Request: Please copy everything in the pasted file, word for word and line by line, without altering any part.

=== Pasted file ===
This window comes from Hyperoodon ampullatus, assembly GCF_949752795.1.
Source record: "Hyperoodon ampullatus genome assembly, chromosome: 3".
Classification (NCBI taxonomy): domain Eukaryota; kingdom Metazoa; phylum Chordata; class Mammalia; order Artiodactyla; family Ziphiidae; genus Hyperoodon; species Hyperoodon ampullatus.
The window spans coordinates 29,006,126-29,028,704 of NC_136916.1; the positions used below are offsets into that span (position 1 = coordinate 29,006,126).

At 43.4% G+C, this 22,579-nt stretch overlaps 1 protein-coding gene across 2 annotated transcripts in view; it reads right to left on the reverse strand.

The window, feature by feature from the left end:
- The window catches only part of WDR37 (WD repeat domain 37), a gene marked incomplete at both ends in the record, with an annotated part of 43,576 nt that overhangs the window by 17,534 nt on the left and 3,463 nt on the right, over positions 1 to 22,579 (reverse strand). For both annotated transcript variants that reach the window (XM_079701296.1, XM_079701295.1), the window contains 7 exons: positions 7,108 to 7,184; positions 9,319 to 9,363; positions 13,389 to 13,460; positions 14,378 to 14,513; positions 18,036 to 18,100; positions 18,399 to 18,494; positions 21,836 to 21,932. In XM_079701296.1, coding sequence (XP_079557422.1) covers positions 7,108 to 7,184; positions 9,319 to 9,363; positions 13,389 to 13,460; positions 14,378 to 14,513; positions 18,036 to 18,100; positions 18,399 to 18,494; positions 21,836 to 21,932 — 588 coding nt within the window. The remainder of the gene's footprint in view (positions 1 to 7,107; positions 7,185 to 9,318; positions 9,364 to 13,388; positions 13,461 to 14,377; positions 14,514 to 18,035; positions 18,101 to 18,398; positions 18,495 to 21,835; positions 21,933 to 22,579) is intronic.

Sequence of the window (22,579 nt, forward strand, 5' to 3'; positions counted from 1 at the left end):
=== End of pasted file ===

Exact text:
This window comes from Hyperoodon ampullatus, assembly GCF_949752795.1.
Source record: "Hyperoodon ampullatus genome assembly, chromosome: 3".
Classification (NCBI taxonomy): domain Eukaryota; kingdom Metazoa; phylum Chordata; class Mammalia; order Artiodactyla; family Ziphiidae; genus Hyperoodon; species Hyperoodon ampullatus.
The window spans coordinates 29,006,126-29,028,704 of NC_136916.1; the positions used below are offsets into that span (position 1 = coordinate 29,006,126).

At 43.4% G+C, this 22,579-nt stretch overlaps 1 protein-coding gene across 2 annotated transcripts in view; it reads right to left on the reverse strand.

The window, feature by feature from the left end:
- The window catches only part of WDR37 (WD repeat domain 37), a gene marked incomplete at both ends in the record, with an annotated part of 43,576 nt that overhangs the window by 17,534 nt on the left and 3,463 nt on the right, over positions 1 to 22,579 (reverse strand). For both annotated transcript variants that reach the window (XM_079701296.1, XM_079701295.1), the window contains 7 exons: positions 7,108 to 7,184; positions 9,319 to 9,363; positions 13,389 to 13,460; positions 14,378 to 14,513; positions 18,036 to 18,100; positions 18,399 to 18,494; positions 21,836 to 21,932. In XM_079701296.1, coding sequence (XP_079557422.1) covers positions 7,108 to 7,184; positions 9,319 to 9,363; positions 13,389 to 13,460; positions 14,378 to 14,513; positions 18,036 to 18,100; positions 18,399 to 18,494; positions 21,836 to 21,932 — 588 coding nt within the window. The remainder of the gene's footprint in view (positions 1 to 7,107; positions 7,185 to 9,318; positions 9,364 to 13,388; positions 13,461 to 14,377; positions 14,514 to 18,035; positions 18,101 to 18,398; positions 18,495 to 21,835; positions 21,933 to 22,579) is intronic.

Sequence of the window (22,579 nt, forward strand, 5' to 3'; positions counted from 1 at the left end):